Web Brain Idea
I’m studying neuroscience on three different Coursera classes. Its something I always wanted to learn about and they are actually pretty good classes. Learning about the chemical and electrical action of neurons and synapses it occurred to me that a web based simulation of the brain might be possible. This is what I am thinking.
Build a model of each type of neuron – There are several good ones available written in MatLab now and that would be the place to start. The models have to be able to solve differential equations but that is within reach. Make the models open source and have them ported to Window, Linux, Arduino, Android or any other language or computing platform someone wants to implement
Add to the model the ability to communicate with other models over the net. This would replicate the way a neuron receives input from another neuron through its dendrites and how it sends it output on to the next neuron through its axon terminals. Each neuron dendrite may have up to 10,000 inputs and a smaller number of axon outputs.
The neuron simulators would be distributed around the world using the same techniques that are used to push data and software out to the network for SETI@Home.
Most of the simulators would simply stay on line, receive inputs, compute outputs, and pass the result along to the next neuron. They would simulate the response times of a biological neuron.
Some of the simulators would be set to receive as input stimulus from the real world if the owner of the computer wished to configure his simulator for that. Inputs could be from things like digital weather stations (you can buy one ready to go with a capable processor for about $50) or digitized audio or switch closures or anything else with a rather low bandwidth.
Some of the simulators would be set to output to the real world connected to digital displays or banks of LEDs or an alarm horn or a relay closure or any other low bandwidth output.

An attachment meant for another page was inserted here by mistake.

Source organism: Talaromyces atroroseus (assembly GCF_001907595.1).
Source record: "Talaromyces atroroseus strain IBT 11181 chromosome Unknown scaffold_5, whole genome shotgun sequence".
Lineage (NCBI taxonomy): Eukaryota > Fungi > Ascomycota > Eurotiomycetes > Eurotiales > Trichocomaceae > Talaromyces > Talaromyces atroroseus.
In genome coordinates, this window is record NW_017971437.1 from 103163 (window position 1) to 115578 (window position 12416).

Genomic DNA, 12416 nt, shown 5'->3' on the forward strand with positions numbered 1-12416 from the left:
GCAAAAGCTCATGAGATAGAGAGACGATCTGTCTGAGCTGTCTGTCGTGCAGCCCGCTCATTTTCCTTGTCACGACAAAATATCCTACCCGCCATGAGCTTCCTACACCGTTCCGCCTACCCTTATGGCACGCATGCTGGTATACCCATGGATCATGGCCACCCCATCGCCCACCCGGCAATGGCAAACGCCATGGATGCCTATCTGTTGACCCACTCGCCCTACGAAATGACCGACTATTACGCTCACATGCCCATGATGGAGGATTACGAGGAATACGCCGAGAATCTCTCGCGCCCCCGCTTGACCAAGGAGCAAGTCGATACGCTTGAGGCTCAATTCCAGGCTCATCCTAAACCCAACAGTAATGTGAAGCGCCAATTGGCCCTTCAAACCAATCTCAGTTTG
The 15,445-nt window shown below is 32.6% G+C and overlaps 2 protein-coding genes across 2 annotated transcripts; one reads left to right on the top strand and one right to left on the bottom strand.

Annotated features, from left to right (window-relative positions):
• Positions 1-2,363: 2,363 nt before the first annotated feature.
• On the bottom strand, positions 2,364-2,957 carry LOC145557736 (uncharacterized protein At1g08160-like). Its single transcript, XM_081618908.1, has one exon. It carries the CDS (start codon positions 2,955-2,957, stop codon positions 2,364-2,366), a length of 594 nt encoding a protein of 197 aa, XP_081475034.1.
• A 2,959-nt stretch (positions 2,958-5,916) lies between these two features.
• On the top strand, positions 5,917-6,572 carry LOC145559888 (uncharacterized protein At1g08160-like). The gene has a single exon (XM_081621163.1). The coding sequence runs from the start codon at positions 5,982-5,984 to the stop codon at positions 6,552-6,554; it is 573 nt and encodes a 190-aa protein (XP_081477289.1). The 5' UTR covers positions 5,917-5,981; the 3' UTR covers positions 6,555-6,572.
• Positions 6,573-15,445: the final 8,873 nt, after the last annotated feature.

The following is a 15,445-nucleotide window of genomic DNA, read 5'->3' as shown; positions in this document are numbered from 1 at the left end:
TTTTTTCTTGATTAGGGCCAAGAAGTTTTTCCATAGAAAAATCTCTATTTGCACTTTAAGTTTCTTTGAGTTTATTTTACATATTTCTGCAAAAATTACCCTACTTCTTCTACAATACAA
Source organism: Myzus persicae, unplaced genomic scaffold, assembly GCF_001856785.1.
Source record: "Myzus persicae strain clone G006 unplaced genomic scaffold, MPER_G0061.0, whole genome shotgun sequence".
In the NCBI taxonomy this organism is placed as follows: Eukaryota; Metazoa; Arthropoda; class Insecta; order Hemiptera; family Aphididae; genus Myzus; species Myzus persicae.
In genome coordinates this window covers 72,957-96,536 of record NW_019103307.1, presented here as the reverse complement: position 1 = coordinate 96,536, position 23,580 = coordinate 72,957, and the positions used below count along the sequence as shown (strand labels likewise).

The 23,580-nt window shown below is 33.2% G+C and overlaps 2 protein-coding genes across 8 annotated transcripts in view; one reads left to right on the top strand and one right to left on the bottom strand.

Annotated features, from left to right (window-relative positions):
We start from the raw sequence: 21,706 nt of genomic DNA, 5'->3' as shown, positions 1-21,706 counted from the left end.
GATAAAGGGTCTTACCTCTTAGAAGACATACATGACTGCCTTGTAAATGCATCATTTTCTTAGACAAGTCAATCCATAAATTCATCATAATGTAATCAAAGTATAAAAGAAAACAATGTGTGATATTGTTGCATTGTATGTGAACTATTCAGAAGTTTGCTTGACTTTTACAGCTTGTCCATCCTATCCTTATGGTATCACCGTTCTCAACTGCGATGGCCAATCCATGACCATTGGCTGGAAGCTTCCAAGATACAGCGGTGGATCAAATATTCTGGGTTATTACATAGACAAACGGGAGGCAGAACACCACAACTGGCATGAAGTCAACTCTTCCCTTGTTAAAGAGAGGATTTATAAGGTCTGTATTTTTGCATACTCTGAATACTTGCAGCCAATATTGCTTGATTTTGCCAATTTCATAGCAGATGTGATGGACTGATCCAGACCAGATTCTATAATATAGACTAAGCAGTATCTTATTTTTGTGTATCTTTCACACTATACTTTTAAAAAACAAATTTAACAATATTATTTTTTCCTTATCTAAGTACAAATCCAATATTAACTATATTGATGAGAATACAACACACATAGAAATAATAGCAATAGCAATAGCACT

After connection the neurons would be subject to ‘body wide’ inputs such change of ambient temperature, chemical mixtures etc. The simulators would be capable of reporting back to the master station when pinged for statistics such as number of spikes sent and to where, spacing between spikes, number of inputs to its dendrites etc.
The simulators would not be automatically connected when ‘born’ but would receive instructions to connect to other simulators from a master database. There would be no attempt to solve any problem by attempting to wire the network a specific way. It would be random. The network should ‘prune’ itself when the neuron simulators change there operation due to increasing or decreasing inputs from other neurons just as they do in a biological brain. A neuron would receive no feedback from its target neurons just as it is in a biologic neuron. The network may and produce ‘something’ eventually.
I would never think this is possible simply because of the number of simulators that would have to be deployed – except for one thing. The classes I am taking are attended by an average of 35,000 students all over the world and some have upwards of 100,000 and it stands to reason that that kind of interest could be tapped into.
I’m looking into the ‘Blue Brain’ project in Europe and the Brain Research project announced by Obama but these are several orders more complex than what I’m thinking about. I have no illusion that this would be anything other than a learning tool but it would be great fun.
So what do you think? Have you heard of any other ideas like this? If someone has an ongoing project like it I would really be interested in knowing about it.